Anwar's daughters step up to the plate

Anwar's daughters step up to the plate
Malaysian opposition leader Anwar Ibrahim gestures while addressing his supporters at a gathering in Kuala Lumpur on February 9, 2015

It was a rather teary debut for Nurul Nuha Anwar, the second-born of Datuk Seri Anwar Ibrahim's six children.

The slender and attractive 31-year-old broke down barely minutes into the press conference, her voice shaking with emotion and her cheeks wet with tears as she read from a prepared script.

Her big sister Nurul Izzah was clearly in charge as she draped a protective arm over her sister while the rest of the siblings looked on silently.

The children have stepped up to the plate to take charge of the March to Freedom campaign that is aimed at garnering national and international support for their imprisoned father. It is not unlike the "Free Anwar Campaign" during the first sodomy case.

Their mother, PKR president Datuk Seri Dr Wan Azizah Wan Ismail, was not present and the children said they wanted to share her burden and responsibility.

Despite struggling with her composure, Nurul Nuha is said to be the most spunky and politically-astute among the Anwar brood.

Nurul Nuha is the daughter who most resembles her mother in terms of looks. Many would remember her as the skinny adolescent who, shortly after Anwar's black-eye incident in 1998, thrust her body from the window of a moving car and shouted out "reformasi!" to the crowds. It was one of those riveting moments in politics.

The young gawky girl with cropped hair and spectacles has grown up and is now a mother of two.

The Anwar clan is very tight-knit but Nurul Nuha has often stood out for her fierce belief in her father. At the start of the second sodomy trial, she had leapt to her feet when she saw Saiful Bukhary Azlan in court and shouted at him. Family members had to quickly calm her down.

Some PKR politicians insisted that having the family take charge of the March to Freedom campaign was to give it a less partisan dimension. They said a "family affair" would encourage participation from NGOs and individuals who might otherwise be put off if it was done by a political party.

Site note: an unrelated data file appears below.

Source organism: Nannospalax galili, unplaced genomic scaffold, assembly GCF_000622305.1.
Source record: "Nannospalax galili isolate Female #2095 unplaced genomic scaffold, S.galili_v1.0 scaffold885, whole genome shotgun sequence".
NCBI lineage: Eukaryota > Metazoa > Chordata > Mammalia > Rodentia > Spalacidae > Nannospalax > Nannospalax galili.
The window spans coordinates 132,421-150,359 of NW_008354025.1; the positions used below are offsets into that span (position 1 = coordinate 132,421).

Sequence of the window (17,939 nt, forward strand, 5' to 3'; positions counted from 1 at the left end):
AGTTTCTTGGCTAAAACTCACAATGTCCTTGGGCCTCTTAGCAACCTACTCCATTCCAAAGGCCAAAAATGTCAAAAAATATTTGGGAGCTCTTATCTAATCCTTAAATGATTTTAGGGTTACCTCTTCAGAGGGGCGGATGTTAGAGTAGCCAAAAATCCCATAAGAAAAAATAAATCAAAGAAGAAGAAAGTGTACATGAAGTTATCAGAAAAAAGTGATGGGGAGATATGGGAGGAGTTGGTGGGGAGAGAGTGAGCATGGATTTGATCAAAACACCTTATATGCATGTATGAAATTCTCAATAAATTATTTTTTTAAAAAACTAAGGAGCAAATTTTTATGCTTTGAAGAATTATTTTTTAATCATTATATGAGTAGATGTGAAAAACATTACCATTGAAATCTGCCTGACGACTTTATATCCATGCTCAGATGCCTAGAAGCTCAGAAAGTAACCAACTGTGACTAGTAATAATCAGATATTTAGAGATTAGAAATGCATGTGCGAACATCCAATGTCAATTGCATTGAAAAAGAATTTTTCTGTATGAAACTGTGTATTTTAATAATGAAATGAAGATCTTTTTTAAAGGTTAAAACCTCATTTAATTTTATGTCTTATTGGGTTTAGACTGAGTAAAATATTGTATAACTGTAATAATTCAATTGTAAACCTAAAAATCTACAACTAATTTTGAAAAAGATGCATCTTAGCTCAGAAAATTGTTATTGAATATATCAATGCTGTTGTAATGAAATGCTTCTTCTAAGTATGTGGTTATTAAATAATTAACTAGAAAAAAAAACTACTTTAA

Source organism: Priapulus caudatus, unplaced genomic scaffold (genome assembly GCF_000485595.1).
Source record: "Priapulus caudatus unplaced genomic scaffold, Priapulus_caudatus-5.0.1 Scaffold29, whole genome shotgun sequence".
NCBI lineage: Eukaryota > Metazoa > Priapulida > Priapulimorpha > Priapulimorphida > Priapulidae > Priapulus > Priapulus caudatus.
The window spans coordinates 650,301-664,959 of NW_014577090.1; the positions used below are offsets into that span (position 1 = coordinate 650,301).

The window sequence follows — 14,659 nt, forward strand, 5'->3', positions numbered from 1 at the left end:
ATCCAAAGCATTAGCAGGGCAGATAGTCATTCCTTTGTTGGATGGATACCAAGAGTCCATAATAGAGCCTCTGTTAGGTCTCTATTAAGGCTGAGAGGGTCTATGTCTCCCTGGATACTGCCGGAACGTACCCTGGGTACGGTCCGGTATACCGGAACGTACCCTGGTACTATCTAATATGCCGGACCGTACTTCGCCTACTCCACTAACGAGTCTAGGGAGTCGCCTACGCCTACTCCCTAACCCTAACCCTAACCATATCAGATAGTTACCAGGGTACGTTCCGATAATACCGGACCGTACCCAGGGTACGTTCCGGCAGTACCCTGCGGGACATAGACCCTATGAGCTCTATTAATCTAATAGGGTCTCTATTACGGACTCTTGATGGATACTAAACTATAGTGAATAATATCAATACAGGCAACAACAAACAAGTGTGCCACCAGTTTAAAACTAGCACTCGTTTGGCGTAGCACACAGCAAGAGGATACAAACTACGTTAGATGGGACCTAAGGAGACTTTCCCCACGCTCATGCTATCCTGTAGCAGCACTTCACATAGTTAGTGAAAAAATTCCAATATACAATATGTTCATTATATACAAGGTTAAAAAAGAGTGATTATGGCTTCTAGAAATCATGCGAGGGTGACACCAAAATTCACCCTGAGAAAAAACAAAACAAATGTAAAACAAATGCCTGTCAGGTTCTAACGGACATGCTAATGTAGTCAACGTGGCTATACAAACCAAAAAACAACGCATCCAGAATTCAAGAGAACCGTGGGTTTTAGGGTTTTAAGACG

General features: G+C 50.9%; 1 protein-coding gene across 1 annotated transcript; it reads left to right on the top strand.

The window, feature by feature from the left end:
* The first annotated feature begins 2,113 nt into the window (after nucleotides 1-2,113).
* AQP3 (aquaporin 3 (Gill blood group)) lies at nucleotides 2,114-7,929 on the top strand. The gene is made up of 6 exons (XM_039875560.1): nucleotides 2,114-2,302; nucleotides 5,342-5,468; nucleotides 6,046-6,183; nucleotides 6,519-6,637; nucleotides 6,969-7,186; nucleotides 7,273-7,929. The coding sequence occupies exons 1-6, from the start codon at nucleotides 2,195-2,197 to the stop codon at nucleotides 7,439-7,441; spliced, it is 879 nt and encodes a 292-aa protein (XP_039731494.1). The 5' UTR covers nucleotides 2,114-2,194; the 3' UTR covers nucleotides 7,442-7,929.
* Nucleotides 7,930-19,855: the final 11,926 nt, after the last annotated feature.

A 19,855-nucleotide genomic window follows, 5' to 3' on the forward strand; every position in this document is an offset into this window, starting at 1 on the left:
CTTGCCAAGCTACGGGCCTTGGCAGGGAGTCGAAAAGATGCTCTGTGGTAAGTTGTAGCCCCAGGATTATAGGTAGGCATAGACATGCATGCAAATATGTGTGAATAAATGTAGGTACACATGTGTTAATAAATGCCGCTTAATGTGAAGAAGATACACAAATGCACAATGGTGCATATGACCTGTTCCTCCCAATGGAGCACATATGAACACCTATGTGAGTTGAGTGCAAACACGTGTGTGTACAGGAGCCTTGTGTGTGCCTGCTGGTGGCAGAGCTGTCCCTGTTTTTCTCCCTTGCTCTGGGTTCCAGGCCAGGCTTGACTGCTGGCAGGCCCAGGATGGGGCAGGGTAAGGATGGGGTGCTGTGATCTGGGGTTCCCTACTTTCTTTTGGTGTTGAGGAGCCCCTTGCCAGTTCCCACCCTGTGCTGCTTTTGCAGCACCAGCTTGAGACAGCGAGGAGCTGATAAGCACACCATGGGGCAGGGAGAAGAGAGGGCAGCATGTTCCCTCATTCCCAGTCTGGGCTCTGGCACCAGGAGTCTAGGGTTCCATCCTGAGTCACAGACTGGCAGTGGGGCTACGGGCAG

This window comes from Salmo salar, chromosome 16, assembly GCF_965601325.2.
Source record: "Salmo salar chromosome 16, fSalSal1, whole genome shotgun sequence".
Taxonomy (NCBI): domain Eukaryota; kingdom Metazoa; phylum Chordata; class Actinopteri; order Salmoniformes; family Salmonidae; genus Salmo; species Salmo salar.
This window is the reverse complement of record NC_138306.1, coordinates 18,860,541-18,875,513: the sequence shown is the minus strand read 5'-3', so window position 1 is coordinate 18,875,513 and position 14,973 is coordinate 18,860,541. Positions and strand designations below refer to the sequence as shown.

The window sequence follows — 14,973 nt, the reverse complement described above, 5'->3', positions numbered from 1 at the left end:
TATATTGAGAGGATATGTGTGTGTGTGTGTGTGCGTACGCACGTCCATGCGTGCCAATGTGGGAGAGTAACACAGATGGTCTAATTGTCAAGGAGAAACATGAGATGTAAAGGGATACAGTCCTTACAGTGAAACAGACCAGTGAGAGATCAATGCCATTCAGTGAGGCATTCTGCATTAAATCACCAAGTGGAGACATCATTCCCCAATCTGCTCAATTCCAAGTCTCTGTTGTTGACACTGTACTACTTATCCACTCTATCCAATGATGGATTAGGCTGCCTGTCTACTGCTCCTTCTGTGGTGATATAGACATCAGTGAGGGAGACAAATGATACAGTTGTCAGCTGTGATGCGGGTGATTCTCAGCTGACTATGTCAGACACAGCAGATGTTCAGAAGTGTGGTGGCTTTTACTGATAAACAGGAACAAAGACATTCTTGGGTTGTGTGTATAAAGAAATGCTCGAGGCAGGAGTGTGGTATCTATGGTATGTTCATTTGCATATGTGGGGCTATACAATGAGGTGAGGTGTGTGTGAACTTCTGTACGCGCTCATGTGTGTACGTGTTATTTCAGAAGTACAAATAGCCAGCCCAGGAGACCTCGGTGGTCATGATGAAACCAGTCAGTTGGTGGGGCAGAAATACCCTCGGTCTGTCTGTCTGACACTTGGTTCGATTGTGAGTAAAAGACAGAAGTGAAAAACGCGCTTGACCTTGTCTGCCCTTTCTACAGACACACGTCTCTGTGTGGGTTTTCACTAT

But many saw Wednesday's press conference also as a move to project Nurul Nuha as a possible candidate for the impending by-election in Permatang Pauh.

"She is a quick thinker and has good people skills. I saw how well she got along with people, old and young, when she used to accompany her mother to Permatang Pauh," said Faekah Husin, the former political secretary to Dr Wan Azizah.

Another Anwar family name is about to enter the fray. The political dynasty is about to become more entrenched, and not everyone in PKR is too comfortable about that.

Nurul Nuha's name was proposed as a candidate in Penang in the general election but Anwar had shot it down. But her turn may have come.

It is going to be quite awkward for the party, especially for those who feel that PKR must wean itself from the dominance of Istana Segambut, as the powerful Anwar family is known among party members.

The party is still smarting over the starring role of the husband-and-wife pair in the party election last year. This carried into the Kajang by-election and the Selangor mentri besar crisis. It was way too much family politics, and it had turned the party into some sort of laughing stock.

But few would dare to object to another family member in Permatang Pauh even if they think it smacks of nepotism. The seat is synonymous to Anwar and it would seem callous for anyone to insist that it goes to a non-family member, even in the name of democratic politics.

Those arguing for a non-family candidate said the seat is symbolic of Pakatan Rakyat's strength and that someone who is measurable to public expectations would be more suitable.